Medical Imaging: CT and CAT - What To Expect
Your CT scan appointment with St. Joseph's
Your appointment will take at least 1½ to 2 hours. This includes preparation, 15-30 minutes on the CT scanning table, and post-exam care and/or recovery.
After you register at the registration area, you will be asked to change into a hospital gown. You will be called into the CT suite by the technologist, who will confirm your name, date of birth and the test being done.
During your CT scan, you will be lying on a padded exam table, which will be raised and moved so that the part of your body being examined is inside the CT scanner cylinder. You will be asked to close your eyes as a laser is used to centre your body in the machine. Once your body is correctly positioned you may open your eyes.
The technologist will adjust the machine, if required, explain the steps of the procedure to you, and move to their control station to perform the test. You may be asked to hold your breath during each scan. The table of the CT scanner may gently move back and forth during the exam to obtain images of the entire part of your body being examined.
A CT scan takes only a few minutes. When the exam is complete, the table will be lowered so you can safely transfer to the floor, and you can change into your regular clothes.
Intravenous injection of contrast dye
Some CT exams require an intravenous injection of contrast dye (contrast material containing iodine) that makes blood vessels and other structures inside the body more visible on the CT. If an injection of contrast dye is required for your test, this will be explained to you by the technologist. You will be asked to complete a patient information questionnaire and sign a consent form for the injection before the start of your test. After the test, the contrast dye will be eliminated naturally through your kidneys and bowel.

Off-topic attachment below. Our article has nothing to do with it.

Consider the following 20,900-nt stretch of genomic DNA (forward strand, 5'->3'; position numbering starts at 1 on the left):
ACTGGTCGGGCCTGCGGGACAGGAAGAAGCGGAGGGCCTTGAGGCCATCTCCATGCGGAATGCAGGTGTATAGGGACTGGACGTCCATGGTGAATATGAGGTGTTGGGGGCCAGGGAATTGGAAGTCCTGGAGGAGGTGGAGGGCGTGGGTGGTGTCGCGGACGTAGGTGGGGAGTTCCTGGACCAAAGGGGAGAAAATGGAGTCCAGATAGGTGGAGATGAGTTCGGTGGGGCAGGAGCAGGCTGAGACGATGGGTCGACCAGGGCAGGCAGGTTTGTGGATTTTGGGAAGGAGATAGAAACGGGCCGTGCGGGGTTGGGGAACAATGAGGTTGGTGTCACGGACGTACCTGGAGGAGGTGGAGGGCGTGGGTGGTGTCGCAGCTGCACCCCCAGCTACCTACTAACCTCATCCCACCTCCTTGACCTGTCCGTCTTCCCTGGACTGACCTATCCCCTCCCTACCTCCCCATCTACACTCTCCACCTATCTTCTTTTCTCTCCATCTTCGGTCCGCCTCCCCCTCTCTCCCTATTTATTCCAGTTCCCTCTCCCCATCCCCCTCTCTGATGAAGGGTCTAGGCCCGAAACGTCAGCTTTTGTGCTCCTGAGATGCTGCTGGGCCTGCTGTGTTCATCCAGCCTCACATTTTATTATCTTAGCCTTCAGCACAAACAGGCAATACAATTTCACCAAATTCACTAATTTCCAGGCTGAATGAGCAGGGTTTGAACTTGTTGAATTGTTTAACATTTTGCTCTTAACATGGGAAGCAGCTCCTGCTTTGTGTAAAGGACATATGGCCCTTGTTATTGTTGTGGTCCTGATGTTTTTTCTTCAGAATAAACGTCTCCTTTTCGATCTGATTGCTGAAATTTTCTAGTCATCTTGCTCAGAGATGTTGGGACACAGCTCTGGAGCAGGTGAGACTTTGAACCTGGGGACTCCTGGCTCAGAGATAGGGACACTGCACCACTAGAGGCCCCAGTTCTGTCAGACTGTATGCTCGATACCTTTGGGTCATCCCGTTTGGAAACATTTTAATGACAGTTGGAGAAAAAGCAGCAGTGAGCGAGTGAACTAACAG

Your doctor will receive a report approximately 1-2 days following the test and will explain the results to you.
Watch the video below for a demonstration of what happens during CT scan appointment.
Computerized tomography (CT) services
Computerized tomography (CT) services at St. Joseph’s include:
- Scans of the head, neck and face
- Body imaging
- Spine imaging
- Musculoskeletal imaging
- virtual colonography
- Enterography (imaging of the small intestine)
- CT cardio angiogram
For information about safe radiation doses
Before the CT scan
Be sure to tell your doctor if you:
- Are pregnant or think you might be pregnant,
- Have claustrophobia or become very nervous in confined spaces. While it is uncommon, some people may require medication to help them stay relaxed and lie still in the CT cylinder.
- Had an X-ray test using barium contrast material (such as a barium enema) within the past 4 days,
- Have taken a medication that contains bismuth, such as Pepto-Bismol, within 3-4 days before your exam
- Are allergic to the iodine dye used in the contrast material or any other substance that contains iodine. Please call 646-6100 ext. 64652 to discuss this allergy before your appointment.